A healthy diet can slow the onset of many diseases and help seniors manage the symptoms and impact of disease on lifestyle and longevity.
Good nutrition plays an important role in overall health and can be especially important for seniors. As part of the Comfort Keepers®’ STOP Senior Hunger® initiative in the month of September, we want to help you play an important role in helping seniors understand how a healthy diet benefits the management of:
• High blood pressure and high cholesterol. Low sodium and low-fat food choices can help manage these conditions.
• Diabetes which is present in more than 22 percent of people 65 and older, according to the National Diabetes Education Program. To manage diabetes, seniors should control weight, drink plenty of water and eat whole grains, multi-colored fruits and vegetables, small amounts of healthy fats, lean poultry and low-fat dairy. It is also important for diabetic seniors to follow up with their physician regularly for proper medical management, as diabetes can also lead to other health concerns.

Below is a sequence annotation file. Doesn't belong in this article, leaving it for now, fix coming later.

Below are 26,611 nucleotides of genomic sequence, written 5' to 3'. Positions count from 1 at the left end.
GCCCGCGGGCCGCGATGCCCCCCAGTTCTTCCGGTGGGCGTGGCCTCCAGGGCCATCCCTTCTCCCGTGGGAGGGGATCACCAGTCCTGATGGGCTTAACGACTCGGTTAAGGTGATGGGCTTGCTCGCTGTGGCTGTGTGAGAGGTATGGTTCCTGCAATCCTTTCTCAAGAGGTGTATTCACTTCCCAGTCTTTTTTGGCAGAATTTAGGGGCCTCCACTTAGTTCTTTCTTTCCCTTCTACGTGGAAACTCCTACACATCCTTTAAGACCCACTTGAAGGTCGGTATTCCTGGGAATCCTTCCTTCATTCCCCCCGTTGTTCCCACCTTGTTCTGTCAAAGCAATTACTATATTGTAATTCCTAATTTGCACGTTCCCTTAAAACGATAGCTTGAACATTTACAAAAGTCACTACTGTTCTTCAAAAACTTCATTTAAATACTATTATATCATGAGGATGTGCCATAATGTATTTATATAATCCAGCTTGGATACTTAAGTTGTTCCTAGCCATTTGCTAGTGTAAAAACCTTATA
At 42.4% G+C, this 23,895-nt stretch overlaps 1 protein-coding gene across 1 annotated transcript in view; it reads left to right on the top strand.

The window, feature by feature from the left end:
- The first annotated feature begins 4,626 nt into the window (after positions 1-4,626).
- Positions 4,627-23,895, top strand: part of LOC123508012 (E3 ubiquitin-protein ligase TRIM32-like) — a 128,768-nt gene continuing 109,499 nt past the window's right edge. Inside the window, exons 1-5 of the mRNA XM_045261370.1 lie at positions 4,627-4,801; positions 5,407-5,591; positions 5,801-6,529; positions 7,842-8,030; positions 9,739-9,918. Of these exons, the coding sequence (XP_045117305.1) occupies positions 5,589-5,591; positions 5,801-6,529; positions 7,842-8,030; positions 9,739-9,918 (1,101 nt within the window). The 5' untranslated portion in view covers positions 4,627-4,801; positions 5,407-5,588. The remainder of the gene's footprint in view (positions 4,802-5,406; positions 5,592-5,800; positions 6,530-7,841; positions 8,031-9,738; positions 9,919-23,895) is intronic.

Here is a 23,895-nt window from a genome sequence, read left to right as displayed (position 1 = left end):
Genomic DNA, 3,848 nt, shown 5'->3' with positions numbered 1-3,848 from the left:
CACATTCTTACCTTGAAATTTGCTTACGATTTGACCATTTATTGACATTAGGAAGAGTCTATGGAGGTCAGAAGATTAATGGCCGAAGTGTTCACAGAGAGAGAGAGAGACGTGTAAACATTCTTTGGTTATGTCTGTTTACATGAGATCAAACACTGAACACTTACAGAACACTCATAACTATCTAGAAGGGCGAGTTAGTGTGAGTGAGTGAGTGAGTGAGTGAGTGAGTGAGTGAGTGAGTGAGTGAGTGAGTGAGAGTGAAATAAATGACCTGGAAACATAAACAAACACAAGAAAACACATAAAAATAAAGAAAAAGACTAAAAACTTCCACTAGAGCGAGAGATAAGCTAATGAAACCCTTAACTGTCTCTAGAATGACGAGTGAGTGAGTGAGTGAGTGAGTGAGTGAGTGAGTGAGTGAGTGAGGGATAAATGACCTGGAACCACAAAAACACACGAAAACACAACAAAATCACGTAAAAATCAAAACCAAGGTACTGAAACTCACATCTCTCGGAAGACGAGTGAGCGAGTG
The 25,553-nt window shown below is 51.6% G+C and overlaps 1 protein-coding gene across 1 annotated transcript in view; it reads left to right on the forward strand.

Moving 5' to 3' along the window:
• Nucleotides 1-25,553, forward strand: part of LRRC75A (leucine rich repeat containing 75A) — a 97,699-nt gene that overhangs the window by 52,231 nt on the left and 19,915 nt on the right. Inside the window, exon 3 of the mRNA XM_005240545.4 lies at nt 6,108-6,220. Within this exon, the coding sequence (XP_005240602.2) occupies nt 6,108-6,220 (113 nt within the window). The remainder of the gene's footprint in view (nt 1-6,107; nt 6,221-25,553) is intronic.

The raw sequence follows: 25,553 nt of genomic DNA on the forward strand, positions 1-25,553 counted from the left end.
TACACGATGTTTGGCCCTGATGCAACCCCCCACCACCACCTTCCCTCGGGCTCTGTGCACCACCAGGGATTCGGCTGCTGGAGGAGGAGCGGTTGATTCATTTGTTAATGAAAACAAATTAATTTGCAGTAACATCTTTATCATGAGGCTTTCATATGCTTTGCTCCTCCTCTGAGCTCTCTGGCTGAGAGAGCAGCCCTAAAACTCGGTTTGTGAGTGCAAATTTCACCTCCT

• Vision loss which is the second greatest fear, next to death, among the elderly, according to research from the Jean Mayer USDA Human Nutrition Research Center on Aging at Tufts University. One in three seniors over the age of 75 will develop age-related macular degeneration(AMD) – which has no cure and can lead to blindness – and many will face cataracts. High levels of antioxidants, vitamins C and E, beta-carotene, lutein, zeaxanthin, zinc and copper may significantly reduce the risk of advanced macular degeneration and associated vision loss.
Seniors who eat complex carbohydrates instead of simple sugars (whole grains versus processed white flours and refined sugars), have a lower risk of developing cataracts and AMD. Dietary choices to help prevent AMD may also help prevent heart disease and cancer. Diets high in omega-3 fatty acids also have vision benefits.
• Dementia and Alzheimer’s Disease. These diseases may be lessened by consumption of fish containing omega-3 long-chain polyunsaturated fatty acids, according to a SeniorJournal.com study of almost 15,000 senior citizens in seven countries. The spice turmeric and cruciferous (broccoli, cauliflower and related vegetables) or green, leafy vegetables also show promise in the fight against Alzheimer’s Disease. Note: Seniors, their family members and other caregivers should speak with their doctors about managing their tnutrition.